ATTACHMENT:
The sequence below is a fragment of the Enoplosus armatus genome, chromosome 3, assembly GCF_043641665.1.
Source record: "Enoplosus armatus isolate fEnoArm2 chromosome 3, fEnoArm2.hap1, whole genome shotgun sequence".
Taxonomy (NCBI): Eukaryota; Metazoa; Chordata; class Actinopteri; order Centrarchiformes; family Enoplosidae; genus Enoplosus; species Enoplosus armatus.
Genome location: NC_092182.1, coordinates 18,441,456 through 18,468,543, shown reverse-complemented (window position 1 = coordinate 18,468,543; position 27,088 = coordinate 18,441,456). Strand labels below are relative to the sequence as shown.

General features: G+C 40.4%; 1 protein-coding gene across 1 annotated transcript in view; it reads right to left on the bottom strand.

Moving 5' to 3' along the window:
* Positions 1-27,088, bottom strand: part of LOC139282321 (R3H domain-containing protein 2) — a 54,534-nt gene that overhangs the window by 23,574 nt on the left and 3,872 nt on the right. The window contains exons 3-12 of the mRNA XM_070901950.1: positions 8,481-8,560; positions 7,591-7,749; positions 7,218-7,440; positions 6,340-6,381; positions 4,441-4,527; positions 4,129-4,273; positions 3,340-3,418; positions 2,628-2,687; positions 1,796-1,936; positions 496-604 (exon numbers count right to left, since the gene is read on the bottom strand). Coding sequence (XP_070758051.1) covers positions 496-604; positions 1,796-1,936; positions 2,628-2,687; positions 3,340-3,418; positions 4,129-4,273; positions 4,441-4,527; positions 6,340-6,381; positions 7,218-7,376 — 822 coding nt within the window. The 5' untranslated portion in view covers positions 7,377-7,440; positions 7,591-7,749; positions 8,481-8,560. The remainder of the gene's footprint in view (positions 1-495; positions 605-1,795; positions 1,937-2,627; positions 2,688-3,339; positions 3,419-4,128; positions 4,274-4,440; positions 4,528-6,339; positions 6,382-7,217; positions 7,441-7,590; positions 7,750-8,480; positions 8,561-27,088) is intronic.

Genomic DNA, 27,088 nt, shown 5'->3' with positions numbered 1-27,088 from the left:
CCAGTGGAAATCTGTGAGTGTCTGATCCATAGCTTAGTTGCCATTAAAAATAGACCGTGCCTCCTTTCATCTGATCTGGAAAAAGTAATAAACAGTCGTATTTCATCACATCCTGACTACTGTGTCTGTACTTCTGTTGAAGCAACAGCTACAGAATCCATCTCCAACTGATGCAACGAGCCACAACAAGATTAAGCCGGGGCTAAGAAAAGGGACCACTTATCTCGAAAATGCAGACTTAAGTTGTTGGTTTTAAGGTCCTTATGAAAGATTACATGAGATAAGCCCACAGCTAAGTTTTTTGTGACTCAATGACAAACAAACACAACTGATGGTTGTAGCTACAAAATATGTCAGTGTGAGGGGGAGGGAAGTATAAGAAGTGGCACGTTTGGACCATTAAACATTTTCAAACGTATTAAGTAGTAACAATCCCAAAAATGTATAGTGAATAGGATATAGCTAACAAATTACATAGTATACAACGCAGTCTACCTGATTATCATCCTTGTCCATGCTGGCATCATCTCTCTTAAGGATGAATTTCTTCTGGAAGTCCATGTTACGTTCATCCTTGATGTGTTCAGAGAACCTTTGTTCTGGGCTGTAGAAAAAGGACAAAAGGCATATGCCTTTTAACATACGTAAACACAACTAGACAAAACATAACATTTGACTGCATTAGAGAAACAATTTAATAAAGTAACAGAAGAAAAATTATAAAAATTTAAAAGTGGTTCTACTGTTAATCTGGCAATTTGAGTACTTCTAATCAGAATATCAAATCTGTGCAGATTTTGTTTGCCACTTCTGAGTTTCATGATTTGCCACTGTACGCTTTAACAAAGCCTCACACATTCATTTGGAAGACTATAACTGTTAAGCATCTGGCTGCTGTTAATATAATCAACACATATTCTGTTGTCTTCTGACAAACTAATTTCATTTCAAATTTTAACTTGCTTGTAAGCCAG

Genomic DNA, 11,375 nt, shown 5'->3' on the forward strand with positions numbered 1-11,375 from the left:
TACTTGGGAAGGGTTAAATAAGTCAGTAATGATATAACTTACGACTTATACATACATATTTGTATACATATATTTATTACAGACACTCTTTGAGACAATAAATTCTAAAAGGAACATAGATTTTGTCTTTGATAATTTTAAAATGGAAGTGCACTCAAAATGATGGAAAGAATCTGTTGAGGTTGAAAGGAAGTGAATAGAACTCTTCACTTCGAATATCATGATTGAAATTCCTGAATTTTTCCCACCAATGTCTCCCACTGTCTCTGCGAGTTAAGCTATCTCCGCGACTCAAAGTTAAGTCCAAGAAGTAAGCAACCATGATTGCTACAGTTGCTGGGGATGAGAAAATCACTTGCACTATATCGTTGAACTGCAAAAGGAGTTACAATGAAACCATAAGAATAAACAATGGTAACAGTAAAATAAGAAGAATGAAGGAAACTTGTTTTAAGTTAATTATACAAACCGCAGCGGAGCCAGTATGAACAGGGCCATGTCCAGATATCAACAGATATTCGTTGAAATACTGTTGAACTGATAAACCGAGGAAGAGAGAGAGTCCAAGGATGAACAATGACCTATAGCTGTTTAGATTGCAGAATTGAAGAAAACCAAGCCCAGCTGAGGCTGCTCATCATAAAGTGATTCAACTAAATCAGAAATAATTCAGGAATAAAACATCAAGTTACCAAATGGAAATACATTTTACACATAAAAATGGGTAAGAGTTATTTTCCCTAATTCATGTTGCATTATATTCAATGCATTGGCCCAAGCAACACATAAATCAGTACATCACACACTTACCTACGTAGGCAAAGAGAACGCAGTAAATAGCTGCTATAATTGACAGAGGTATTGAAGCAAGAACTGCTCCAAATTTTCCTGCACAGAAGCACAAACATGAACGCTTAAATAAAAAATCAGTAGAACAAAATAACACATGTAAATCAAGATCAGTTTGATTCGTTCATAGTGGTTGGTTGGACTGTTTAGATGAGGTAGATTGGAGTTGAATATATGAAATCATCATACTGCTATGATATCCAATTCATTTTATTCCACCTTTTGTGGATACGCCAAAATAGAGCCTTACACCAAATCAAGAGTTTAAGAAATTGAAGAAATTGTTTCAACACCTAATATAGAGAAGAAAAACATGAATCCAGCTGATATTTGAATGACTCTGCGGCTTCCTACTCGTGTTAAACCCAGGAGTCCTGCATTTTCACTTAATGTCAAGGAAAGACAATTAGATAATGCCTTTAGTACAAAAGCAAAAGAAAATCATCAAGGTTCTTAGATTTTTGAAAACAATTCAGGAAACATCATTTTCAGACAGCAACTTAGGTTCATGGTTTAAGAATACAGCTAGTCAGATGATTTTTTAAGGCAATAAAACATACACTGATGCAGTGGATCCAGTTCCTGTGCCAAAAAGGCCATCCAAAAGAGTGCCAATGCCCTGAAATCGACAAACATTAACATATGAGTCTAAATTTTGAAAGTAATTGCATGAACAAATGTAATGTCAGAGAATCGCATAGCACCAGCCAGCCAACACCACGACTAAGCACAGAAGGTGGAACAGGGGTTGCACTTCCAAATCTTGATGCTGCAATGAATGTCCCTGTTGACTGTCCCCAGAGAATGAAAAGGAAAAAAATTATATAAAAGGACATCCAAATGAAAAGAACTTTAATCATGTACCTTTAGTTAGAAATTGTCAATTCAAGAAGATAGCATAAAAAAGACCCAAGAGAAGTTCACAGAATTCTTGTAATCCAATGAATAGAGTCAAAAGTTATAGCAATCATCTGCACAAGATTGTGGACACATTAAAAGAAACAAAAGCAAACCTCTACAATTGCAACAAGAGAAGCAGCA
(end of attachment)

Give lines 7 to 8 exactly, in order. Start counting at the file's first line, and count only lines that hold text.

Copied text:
* Positions 1-27,088, bottom strand: part of LOC139282321 (R3H domain-containing protein 2) — a 54,534-nt gene that overhangs the window by 23,574 nt on the left and 3,872 nt on the right. The window contains exons 3-12 of the mRNA XM_070901950.1: positions 8,481-8,560; positions 7,591-7,749; positions 7,218-7,440; positions 6,340-6,381; positions 4,441-4,527; positions 4,129-4,273; positions 3,340-3,418; positions 2,628-2,687; positions 1,796-1,936; positions 496-604 (exon numbers count right to left, since the gene is read on the bottom strand). Coding sequence (XP_070758051.1) covers positions 496-604; positions 1,796-1,936; positions 2,628-2,687; positions 3,340-3,418; positions 4,129-4,273; positions 4,441-4,527; positions 6,340-6,381; positions 7,218-7,376 — 822 coding nt within the window. The 5' untranslated portion in view covers positions 7,377-7,440; positions 7,591-7,749; positions 8,481-8,560. The remainder of the gene's footprint in view (positions 1-495; positions 605-1,795; positions 1,937-2,627; positions 2,688-3,339; positions 3,419-4,128; positions 4,274-4,440; positions 4,528-6,339; positions 6,382-7,217; positions 7,441-7,590; positions 7,750-8,480; positions 8,561-27,088) is intronic.

Genomic DNA, 27,088 nt, shown 5'->3' with positions numbered 1-27,088 from the left: